Which made me think a little more about the definition of “good”. To that writer it meant being vegan or vegetarian, in the belief that such a diet would improve animal welfare and environmental impact. Yet this is exactly where the conflict arises for me – if we were all vegan or vegetarian, what would happen to the sheep, the cow, the pig and the chicken?

I posed that question to a vegan on Twitter recently and he, in all sincerity, answered that we, as a vegan population, would care for the animals, but would not enslave or control them. Imagine the beautiful utopia where we all have time to calve a cow or throw some grain to feral pigs before we set off to work, expecting nothing in return. Or in a more realistic scenario, we’d have more meat than we knew what to do with simply through car accidents if we suddenly let loose the USA’s 87.7 million cattle (never mind the 62.1 million pigs, 5.2 millon sheep and 9+ billion chickens).

Anti-animal agriculture activists often purport that a cow can live for 20+ years in her “natural” state compared to a farmed animal – so being a data nerd, I did the maths*. Let’s assume that 1) cows first calve at two years of age and that 90% of cows (38.3 million of them in the US at present) have a calf every year**; 2) 85% of those calves survive (mortality would go up due to predation, assuming we wouldn’t shoot wolves, coyotes etc.); and 3) each cow or bull lives for 20 years. Admittedly that doesn’t account for the cattle that would die from starvation through lack of available grazing in 5, 10 or 20 years time, but being good vegans, we’d feed them, right?


Within five years we’d have 602 million cattle in the USA, within 20 years we’d have 3.7 billion – a 40-fold increase on our current national herd. That’s 40x more cattle belching methane, drinking water and producing waste, every single day, all as a result of our changing our diet in an attempt to reduce environmental impact.


It’s a nice, simplistic, oft-suggested argument that we shouldn’t eat meat or dairy products in order to save the planet, yet the conflict between veganism, animal welfare, and environmental impact is clear. Climate change will be solved by us turning vegan? Not unless we reconcile ourselves to killing animals without eating them.

*I’m British, and as such, cannot use the American term “math” as opposed to the British “maths”
**90% is the US average for cow-calf herds, in which few hormones or other reproductive aids are used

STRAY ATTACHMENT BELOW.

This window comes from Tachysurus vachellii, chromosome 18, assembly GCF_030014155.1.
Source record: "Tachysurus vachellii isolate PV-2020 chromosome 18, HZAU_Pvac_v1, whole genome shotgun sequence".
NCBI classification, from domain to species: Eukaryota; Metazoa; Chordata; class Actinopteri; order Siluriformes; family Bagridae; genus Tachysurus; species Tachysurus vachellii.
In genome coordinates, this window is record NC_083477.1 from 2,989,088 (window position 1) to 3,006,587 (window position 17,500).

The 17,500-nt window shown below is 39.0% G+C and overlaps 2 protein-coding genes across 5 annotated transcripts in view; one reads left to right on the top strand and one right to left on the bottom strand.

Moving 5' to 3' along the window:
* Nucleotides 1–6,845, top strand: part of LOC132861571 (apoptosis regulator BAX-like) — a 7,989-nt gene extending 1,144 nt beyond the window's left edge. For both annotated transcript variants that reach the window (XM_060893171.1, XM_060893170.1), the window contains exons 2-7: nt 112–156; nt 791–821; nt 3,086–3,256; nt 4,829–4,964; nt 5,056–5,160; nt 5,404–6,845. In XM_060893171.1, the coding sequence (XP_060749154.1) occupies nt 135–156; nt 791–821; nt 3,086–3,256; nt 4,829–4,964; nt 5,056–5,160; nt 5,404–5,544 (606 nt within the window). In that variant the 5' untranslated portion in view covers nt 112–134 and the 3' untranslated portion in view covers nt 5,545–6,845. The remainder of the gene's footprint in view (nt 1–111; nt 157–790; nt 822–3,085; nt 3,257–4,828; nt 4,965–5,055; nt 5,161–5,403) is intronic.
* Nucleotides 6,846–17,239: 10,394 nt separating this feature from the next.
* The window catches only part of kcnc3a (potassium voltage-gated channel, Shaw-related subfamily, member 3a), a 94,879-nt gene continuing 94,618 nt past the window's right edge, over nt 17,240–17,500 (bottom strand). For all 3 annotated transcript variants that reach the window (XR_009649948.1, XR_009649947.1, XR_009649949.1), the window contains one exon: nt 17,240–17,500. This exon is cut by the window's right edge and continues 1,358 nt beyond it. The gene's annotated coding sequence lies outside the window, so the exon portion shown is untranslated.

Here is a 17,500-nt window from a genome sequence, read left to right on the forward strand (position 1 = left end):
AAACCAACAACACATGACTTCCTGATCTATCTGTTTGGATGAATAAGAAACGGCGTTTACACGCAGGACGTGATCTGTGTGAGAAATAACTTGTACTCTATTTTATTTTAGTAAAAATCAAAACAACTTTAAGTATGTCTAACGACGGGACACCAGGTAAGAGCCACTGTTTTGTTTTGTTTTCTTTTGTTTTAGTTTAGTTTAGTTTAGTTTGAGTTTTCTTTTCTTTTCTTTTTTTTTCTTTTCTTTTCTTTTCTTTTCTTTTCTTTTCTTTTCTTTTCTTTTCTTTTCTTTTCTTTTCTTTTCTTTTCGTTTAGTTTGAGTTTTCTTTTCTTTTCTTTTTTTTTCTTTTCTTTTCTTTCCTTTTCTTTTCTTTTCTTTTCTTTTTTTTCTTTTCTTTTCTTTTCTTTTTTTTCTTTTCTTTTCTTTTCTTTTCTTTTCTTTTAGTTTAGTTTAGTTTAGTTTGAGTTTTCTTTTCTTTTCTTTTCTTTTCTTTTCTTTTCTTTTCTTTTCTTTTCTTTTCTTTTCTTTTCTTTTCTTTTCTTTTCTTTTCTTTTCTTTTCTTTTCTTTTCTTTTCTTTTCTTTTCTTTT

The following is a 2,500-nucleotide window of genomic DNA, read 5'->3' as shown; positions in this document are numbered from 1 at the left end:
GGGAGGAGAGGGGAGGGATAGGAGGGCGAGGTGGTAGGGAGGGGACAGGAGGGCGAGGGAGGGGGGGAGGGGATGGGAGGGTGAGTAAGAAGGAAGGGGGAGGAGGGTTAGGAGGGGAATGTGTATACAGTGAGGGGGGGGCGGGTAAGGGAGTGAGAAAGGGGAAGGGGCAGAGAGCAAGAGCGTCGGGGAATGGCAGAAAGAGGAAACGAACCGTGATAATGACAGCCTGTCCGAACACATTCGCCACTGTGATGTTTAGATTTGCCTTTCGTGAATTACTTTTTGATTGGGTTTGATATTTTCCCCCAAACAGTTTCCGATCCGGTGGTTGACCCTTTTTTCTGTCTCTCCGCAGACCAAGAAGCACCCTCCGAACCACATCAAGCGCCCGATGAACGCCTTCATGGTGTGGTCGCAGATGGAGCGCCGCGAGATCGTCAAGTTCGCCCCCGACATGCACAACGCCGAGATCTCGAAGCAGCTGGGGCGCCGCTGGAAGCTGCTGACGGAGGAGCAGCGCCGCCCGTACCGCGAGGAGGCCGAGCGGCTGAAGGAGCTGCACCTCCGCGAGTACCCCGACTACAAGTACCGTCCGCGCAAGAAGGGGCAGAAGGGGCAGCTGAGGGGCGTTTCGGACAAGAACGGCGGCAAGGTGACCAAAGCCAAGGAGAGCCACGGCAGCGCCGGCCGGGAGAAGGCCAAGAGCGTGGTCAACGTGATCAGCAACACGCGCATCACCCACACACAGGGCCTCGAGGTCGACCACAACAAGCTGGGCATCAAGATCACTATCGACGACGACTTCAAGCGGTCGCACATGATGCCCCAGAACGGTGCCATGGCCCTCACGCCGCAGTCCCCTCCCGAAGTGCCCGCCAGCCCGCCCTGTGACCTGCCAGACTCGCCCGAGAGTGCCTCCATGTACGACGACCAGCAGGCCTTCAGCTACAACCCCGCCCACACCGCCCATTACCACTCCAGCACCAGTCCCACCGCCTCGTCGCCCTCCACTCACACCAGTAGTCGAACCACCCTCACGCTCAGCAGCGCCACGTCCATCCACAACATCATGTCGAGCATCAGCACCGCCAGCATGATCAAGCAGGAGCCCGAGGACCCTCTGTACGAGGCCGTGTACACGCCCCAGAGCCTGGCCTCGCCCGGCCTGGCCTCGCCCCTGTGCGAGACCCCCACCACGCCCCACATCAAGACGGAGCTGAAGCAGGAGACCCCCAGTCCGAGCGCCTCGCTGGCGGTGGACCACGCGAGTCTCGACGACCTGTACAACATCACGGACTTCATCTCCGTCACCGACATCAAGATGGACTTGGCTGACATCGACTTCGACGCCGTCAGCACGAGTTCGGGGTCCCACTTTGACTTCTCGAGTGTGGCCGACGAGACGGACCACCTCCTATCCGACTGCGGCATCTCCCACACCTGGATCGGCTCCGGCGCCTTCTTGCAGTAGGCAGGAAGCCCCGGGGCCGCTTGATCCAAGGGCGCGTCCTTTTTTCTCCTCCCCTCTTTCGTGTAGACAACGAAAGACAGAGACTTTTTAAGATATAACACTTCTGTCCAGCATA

Vegetarians May Preach – But We’re Not All Members of the Choir

Less meatThe  suggestion that we should eat less meat in order to save the planet pops up with monotonous regularity in my twitter feed. Interestingly, those who make this claim are almost always vegetarian, vegan or profess to eat very little meat. This is rather like me asserting that we could mitigate climate change and save resources by eating fewer bananas and curbing our windsurfing habits. I loathe bananas, and if you ever see me windsurfing you’d better be sure that there’s a nearby hospital bed and neck brace with my name on it. As you can imagine, giving up either activity would have little impact on my life.

This is why I find it interesting and rather facile that those who do not eat meat proclaim fleshy abstinence as the way forwards. It’s easy to preach a solution that has no impact on your life – far harder to make a dietary or lifestyle change that actually impacts you.

The “eat less meat” movement would have far more credibility if it was promoted by a hunting, fishing, grilling, hamburger-lover who publicly declared his/her love for meat in all it’s many forms, and bemoaned the fact that they felt they should forgo the steak in favor of the tofu stir-fry. Yet this doesn’t happen. Why? Because the vast majority of us simply don’t feel that an intangible threat (we can’t see or feel climate change, or conceptualize the quantity of oil reserves remaining) is sufficient to make us give up our carnitas burrito. In reality, meat eating is only likely to decline if it becomes too expensive or subject to regulatory sanctions (e.g. rationing similar to that in Britain during WWII). The influx of papers suggesting that we should reduce consumption therefore fall on deaf ears.

So let’s face the facts. Neither the national or global population is likely to reduce meat consumption in the near future, and the rising income per capita in India and China will increase demand for meat still further. Instead of making recommendations based on notional utopias, let’s focus on areas where we can really improve.

Amazing gains in productivity have allowed the beef, dairy, pork and egg industry to considerably reduce resource use and greenhouse gas emissions over the last century. With a culture of continuous improvement and access to technologies that improve productivity, we can feed the future population using even fewer resources.

Let’s make better use of the multifarious by-products from the human food and fiber industry. Ruminants are blessed with the ability to digest fibers and plant materials that we either can’t or won’t eat – using by-product feeds to replace corn and soy refutes the claim that livestock compete with humans for food.

Finally, take a look at your own plate. Globally, 33% of food is wasted. Just think of the reductions in resource use we could achieve (and people we could feed) if all the crops planted, fruit picked, and milk, meat and eggs produced were consumed, rather than just 2/3 of them.

We evoke change by leading by example – I’m off to enjoy a steak, conventionally-raised using 12% less water, 19% less feed and 33% less land than its equivalent in 1977. You’d better believe that if there’s any left, it’s going in a sandwich tomorrow. As my Grandma used to say: Waste not, want not.